Learn the Difference Between CVE and CVSS, and What They Mean to You
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CVE (Common Vulnerabilities or Exposures) refers to a list of publicly disclosed cybersecurity weaknesses, organized by identification numbers with descriptions and published dates. Many organizations prioritize CVEs using CVSS (Common Vulnerability Scoring System), a basic scoring framework that rates each CVE based on perceived severity. Understanding the difference between these terms is helpful to comprehend how they relate to effective vulnerability management.
This blog explores the nature and limitations of CVEs and CVSS, along with the challenges they present for risk reduction.
What is a CVE?
Since 1999, MITRE has maintained a free and publicly available list of known vulnerabilities and cybersecurity issues known as the CVE (Common Vulnerabilities and Exploits) Program. While there has always been controversy about the benefits (or pitfalls) of publishing known vulnerabilities and exploits, having this information widely available and accessible helps organizations patch potentially disastrous vulnerabilities more efficiently than if left to their own efforts.
CVEs are often submitted by researchers, white hat hackers, and vendors. Each CVE is then chronicled and organized by identification numbers (CVE Identifiers), which in turn creates a searchable list. A CVE record contains a description of the vulnerability, one or more public references for additional information, and the date the CVE was published.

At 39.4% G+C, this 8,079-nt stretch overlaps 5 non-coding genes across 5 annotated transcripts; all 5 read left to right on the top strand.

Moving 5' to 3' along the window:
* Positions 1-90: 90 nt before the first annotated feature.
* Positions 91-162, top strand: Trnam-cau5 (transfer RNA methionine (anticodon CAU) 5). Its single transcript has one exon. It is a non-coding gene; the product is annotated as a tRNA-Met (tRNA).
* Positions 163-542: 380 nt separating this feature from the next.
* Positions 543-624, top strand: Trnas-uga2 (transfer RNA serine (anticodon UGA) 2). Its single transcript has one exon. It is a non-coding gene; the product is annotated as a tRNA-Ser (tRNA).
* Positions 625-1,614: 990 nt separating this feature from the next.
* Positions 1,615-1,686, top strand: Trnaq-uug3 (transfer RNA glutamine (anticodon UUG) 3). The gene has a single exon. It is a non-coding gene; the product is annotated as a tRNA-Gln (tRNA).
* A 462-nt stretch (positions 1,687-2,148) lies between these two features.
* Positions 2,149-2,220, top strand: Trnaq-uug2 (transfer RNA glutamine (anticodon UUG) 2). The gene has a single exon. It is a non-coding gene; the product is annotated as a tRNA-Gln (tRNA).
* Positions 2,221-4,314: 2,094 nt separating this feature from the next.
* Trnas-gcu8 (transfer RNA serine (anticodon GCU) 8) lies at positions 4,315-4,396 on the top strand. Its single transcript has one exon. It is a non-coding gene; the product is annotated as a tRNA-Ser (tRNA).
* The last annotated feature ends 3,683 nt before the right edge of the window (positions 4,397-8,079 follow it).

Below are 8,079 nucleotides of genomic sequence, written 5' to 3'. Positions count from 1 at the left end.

MITRE acts as the primary CNA (CVE Numbering Authority) aggregating a high-level list of CVEs linking oto other key information such as risks, CVSS scoring, fixes, etc. Other CVE databases also help organizations develop patches for critical security vulnerabilities. Microsoft, for instance, is a prominent CNA. This only makes sense, based on the sheer volume of vulnerabilities discovered in Microsoft products.
What is CVSS?
Regardless of the size of their budget or even their Security and IT teams, enterprises in all industries typically only have the resources to patch one out of 10 CVEs detected within their infrastructures. This means they have no choice but to prioritize which vulnerabilities to patch.
As a way to rank CVEs, many look to CVSS (Common Vulnerability Scoring System). Measured on a scale of 1-10, CVSS scores are based on an open, standardized methodology that provides a quick and easy numeric indicator of the severity of a vulnerability. (Many organizations by default try to remediate all CVEs assigned a CVSS score of 7 or above.)
Since they’re published and maintained in the National Vulnerability Database (NVD) (another widely known and publicly available tool), CVSS scores often create the foundation for an organization’s vulnerability management strategy. In fact, many vulnerability scanners simply repackage CVSS scores as the basis for their vulnerability fix lists.
What are the limitations of CVE and CVSS?
CVEs and CVSS are useful, but their value is limited, particularly due to the dynamic nature of vulnerabilities and how they’re exploited—and the need for Security teams to weigh more information than is available in either CVE records or within the CVSS scoring system.